While I was working on the shop floor of Signature Fashions, my co-workers often asked whether I considered myself more of a “front” worker or a “back” worker. The shop floor is occupationally and spatially divided into two areas: the front, where stitching is done, and the back, where stitched garments are trimmed of excess thread, pressed, and packaged for sale. As an unpaid employee, I had wide-ranging access to the factory and, unlike other workers, the ability to try out different types of work. At first, I assumed that workers’ questions about whether I considered myself “front” or “back”...

  9. 4 “Is We Own Factory”: Thiefing a Chance on the Shop Floor
    (pp. 87-110)

    Thiefing a chanceis a term workers use to refer to a wide range of illicit practices they undertake during the workday, from stitching little items for themselves using company materials and machines to trying out a new sewing machine without managerial permission. Many of the workers maintained their own home businesses in the evening, designing and stitching low-cost clothing for friends and neighbors. Sewing at home helps workers augment the minimum wage they earn at Signature Fashions and gives them a certain stature in their home communities. Workers would bring these “private jobs” into the factory and sneakily hem...

  10. 5 “Keeping Up with Style”: The Struggle for Skill
    (pp. 111-142)

    Early one morning, while Antoinette was serging the sleeves onto a set of blouses, she said to me, “I go thief a pattern for this shirt.” She pointed to the sample blouse hanging from a plastic coat hanger above Cissy’s desk. Across the stitching section, bundles of indigo linen were piled high on the stitchers’ horses, and workers throughout the area were diligently stitching the fabric into blouses. Antoinette said, “I thiefing my little t’ing.”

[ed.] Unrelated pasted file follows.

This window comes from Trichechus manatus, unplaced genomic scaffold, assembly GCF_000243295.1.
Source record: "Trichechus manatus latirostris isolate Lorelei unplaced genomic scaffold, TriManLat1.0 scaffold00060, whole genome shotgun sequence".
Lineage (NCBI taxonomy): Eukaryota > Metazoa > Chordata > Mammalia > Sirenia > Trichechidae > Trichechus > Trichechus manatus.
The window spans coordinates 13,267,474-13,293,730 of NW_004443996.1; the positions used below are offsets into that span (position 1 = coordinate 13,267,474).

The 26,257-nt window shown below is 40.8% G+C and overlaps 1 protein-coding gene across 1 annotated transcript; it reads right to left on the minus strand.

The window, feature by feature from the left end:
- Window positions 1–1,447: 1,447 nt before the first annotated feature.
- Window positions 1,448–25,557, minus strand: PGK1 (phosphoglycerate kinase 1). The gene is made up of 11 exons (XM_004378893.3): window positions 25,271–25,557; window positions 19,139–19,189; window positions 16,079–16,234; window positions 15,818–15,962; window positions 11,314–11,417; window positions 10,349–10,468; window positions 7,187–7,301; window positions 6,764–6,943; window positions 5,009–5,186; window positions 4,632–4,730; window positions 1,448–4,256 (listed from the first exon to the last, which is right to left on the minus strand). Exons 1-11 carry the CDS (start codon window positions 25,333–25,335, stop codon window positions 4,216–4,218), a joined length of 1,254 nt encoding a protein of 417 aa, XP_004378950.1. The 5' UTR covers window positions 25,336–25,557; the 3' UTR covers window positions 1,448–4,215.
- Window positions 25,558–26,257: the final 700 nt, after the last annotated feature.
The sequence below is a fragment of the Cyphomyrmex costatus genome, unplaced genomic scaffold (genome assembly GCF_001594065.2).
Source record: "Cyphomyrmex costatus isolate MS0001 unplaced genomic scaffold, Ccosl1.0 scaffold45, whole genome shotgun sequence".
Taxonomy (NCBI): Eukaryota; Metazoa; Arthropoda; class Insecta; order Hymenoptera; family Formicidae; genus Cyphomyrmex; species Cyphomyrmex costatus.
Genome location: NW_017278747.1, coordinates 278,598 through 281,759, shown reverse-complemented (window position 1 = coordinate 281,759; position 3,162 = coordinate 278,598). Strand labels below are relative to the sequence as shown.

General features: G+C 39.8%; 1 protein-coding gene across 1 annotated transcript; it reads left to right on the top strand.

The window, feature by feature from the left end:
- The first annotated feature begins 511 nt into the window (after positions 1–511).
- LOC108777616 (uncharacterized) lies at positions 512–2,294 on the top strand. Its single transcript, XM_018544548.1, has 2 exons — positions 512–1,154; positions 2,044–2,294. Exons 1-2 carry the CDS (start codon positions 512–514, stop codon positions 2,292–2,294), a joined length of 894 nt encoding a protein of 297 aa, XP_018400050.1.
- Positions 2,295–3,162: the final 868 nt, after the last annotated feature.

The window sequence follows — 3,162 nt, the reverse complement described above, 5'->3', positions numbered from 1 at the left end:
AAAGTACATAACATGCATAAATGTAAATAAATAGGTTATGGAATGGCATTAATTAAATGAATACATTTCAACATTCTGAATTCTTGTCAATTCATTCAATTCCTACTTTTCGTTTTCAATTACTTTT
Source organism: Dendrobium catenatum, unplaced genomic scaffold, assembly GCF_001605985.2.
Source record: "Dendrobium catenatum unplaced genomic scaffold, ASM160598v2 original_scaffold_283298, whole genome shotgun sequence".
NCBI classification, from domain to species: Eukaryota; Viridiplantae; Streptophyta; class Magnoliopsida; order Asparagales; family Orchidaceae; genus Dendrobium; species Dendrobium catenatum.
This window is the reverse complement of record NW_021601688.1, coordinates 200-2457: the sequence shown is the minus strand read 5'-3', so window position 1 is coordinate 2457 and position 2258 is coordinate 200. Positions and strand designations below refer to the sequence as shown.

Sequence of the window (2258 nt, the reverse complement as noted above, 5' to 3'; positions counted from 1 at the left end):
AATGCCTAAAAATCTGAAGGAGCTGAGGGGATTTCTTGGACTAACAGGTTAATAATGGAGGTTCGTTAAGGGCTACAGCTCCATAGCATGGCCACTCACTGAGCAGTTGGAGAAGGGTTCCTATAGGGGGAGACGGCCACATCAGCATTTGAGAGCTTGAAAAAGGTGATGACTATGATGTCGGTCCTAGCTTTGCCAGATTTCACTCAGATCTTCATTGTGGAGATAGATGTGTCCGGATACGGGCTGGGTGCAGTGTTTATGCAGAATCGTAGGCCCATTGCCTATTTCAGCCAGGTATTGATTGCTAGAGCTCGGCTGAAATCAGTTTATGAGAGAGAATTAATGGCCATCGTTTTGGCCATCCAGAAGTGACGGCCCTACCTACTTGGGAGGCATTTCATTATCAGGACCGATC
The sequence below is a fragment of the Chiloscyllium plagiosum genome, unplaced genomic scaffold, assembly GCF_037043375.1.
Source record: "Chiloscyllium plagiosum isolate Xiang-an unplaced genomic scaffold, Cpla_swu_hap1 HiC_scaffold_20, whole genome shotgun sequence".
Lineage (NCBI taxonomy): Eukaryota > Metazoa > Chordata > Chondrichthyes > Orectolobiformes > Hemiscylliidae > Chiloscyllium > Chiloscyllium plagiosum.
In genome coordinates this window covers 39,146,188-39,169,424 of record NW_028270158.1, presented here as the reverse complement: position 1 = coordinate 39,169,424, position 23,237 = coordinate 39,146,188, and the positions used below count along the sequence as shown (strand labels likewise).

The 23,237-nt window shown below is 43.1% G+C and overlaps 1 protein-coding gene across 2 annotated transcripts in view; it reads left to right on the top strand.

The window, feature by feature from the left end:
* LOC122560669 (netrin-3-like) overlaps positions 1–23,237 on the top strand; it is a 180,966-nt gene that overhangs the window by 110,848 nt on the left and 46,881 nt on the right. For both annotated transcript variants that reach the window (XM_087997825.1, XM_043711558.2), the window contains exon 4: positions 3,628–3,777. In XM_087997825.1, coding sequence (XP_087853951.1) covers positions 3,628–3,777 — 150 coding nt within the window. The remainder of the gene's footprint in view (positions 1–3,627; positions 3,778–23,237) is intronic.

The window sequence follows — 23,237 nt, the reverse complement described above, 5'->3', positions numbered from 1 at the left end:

“How?” I asked, and she pointed to a small stack of newspapers she had laid on her horse. She told me she would take each...

  11. 6 “Use a Next Hand”: Risk, Injury, and the Body at Work
    (pp. 143-172)

    Glenda’s eyesight was troubling her. As we stood at the side table to cut and turn collars together, she told me she was having trouble “seeing the work,” particularly when it involved looking at dark thread on dark-colored cloth. The prescription glasses Glenda had worn for several years had broken recently, and she replaced them with a pair of reading glasses bought off the rack at a shopping mall. She tried on different pairs and compared their effectiveness by reading the small Bible she carried in her handbag. The glasses she selected were not a good fit, and she would...

  12. 7 “Kidnapping Go Build Back We Economy”: Criminal Tropes in Neoliberal Capitalism
    (pp. 173-194)

    Fifteen days into my fieldwork, I sat watching the six o’clock news with two fellow residents of the Port of Spain women’s hostel where I was living. The three of us sat on wooden chairs with plastic cushions, huddled around a television set in the front room of the hostel. My two companions, Arlene and Thea, were Afro-Trinidadian women from southern Trinidad attending nursing school in Port of Spain. The newsreader announced the recent kidnapping of fifty-six-year-old businessman Vernon Roopnarine, who had been seen by witnesses being bundled into a car outside his home in west-central Trinidad. Shortly after, Roopnarine’s...

  13. 8 Conclusion
    (pp. 195-204)

    Neoliberal restructuring has changed the face of the global garment sector. Fewer and fewer countries now dominate production for the world market, while other parts of the globe—where wages are comparatively high and workers’ rights relatively secure—have been increasingly priced out of competition, even for domestic consumption. The 2005 expiration of the Multi-Fibre Agreement, an international quota system that dispersed garment manufacturing around the world, has accelerated this process of industrial clustering in places where cheap labor, industrial specialization, and economies of scale represent “ideal” market conditions (Gereffi and Frederick 2010; Lu 2013; Rivoli 2005; Frederick and Staritz...

  14. References
    (pp. 205-224)
  15. Index
    (pp. 225-229)